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Summit of Stromboli

photo, rain, place de la concorde In the Place de la Concorde.

Tasting Its Looks, Smells

by Ric Erickson

Paris:– Monday, 5. March:–  When one is really poor the only way to live sanely in Paris is to keep the gaze on the straight and narrow and off the food displays which abound. It's bad enough that delicious smells get through averted eyes, but who knows if memory is true? It could be that roasting chicken smells like a used tire dump if you haven't had one on a plate near you for a couple of years.

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Take my Rue Daguerre with its six bakeries, three chicken joints, its cheese stands and all the other stray scents that waft out of the cafés, restaurants, sushi joints, pizza parlors, cake shops, tea rooms, chocolate emporiums, ice cream stands, delis, fruit kiosks and the fish depot. It's a riot of odors for the blind and simply maddening for those with sight but no bread.

The Very Good Friend of Mine – the VGFoM – is in town on a visit and we were out walking in another quartier when we happened on the Bon Marché's Grande Epicerie and before we could help ourselves we were inside, assaulted by a Niagara of, not just food, but the kind of stuff that started a revolution. "Let the clowns eat cake!"

Regular readers will recall that I passed a few weeks at the beginning of the year in New York. There, if you want good bread, you have to be in the know about Amy's, any branch, Orwarshers up on the UES and Eli Zabars. Some groceries were found at Agata & Valentina but then we were in exotic Korean supermarkets too, looking for cheap greens.

photo, candyFruit jellies galore.

The word for it is delicatessen, a German word which has feinschmecker as a synonym, or maybe the customer who wants the delicate eating. Yeah, well, I was there too but I live here now and I have stayed away from the Grande Epicerie ever since it opened. My eyes, as they say, were opened wide last week. The place is wicked. If you buy something there you are done – you will never live shipwrecked on a desert island in peace.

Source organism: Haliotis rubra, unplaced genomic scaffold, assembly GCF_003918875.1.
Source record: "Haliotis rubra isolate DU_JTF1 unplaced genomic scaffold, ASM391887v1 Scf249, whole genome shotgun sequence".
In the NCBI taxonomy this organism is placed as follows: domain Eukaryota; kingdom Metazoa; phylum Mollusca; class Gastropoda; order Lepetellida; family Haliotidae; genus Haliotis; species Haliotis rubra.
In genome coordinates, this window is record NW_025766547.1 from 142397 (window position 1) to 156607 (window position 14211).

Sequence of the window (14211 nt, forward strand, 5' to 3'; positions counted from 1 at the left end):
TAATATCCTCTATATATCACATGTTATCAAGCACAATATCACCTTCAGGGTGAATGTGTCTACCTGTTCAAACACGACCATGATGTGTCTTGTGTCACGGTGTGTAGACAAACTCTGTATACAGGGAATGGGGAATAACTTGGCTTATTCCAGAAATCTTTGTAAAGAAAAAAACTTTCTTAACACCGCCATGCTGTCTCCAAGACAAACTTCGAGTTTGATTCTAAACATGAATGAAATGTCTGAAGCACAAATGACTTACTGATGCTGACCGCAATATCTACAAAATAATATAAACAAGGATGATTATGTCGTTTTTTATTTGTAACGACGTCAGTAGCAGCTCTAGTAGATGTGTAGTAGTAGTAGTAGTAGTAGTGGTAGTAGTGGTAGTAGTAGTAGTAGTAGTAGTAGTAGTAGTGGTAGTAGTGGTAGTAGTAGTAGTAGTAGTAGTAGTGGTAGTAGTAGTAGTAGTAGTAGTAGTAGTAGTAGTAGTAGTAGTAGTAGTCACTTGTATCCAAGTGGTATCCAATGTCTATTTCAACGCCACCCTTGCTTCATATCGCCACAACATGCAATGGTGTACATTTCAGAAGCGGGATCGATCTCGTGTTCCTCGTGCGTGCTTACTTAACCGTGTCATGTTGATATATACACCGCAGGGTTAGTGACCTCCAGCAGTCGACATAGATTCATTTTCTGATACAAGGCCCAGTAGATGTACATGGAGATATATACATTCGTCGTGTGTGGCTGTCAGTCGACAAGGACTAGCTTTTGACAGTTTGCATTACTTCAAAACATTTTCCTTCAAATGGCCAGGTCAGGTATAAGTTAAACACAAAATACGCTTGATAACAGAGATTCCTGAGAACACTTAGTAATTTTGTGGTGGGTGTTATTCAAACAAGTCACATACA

What a pleasant place to wander in! The phrase eye candy seems the most apt. Jolly little French elves toil all night confectioning over–large bonbons, looking like the colorful illustrations in children's books, and you can buy them and take them away to eat in privacy – for drooling in public is not well regarded.

photo, terrace, wine, cafe And always, the café terrace.

And of course, none of it is given away. I had to wonder while I was there, just who shops in the place? I mean, there are tons of the stuff, endless displays, and it is hard to imagine that all the rich folks of Paris clean it out every day. If not, what then? Donated to Restos de Cœur?

Later, after having a home–made meal that was quite tasty we were out for a drink and a soccer match on the café's wide–screen TV, and in a spirit of WTH decided to have a dessert. Their little elves, still on duty, dribbled like they all do in finer places, chocolate all around a huge plate holding a slipper full of some kind of – I don't know what it was. PSG lost but we didn't care.

On Friday we went to the local marché but more to say hello than to stock up. It's not a fancy marché. All the same we came away with some olives and passed the cheese stand and stopped in at a bakery, and that translated into a simple snack, hardly worth a photo.

photo, last drink, cafe, wine Until the last drink at the end of the night.

On Saturday I decided to forgo a pizza in a local place that is very good and try a special off the chalkboard, a sort of two–tone escalope done in a Brindisi style. For a dessert I had the Stromboli rather than the other, and it was great and huge.

I am leaving out shopping in Chinatown last weekend and all the cafés with kirs across the week, and the less successful dinner in the Comédia where I was well–served because I skipped the cod. And then, walking off the Stromboli on Friday, another café and another drink, surrounded by a whole café full of diners putting away oysters.

photo, sign, metro

For the whole week it was two dinners out – not counting the just–dessert café – and several café stops and a bit of casing places. It seemed like food was everywhere and a constant subject. It's what you do in Paris, especially when you aren't rolling in poverty. For a change of pace, it's kind of fun and a comfort for the soul.

To be continued... right here, next week.

A bientôt à Paris
signature, regards, ric

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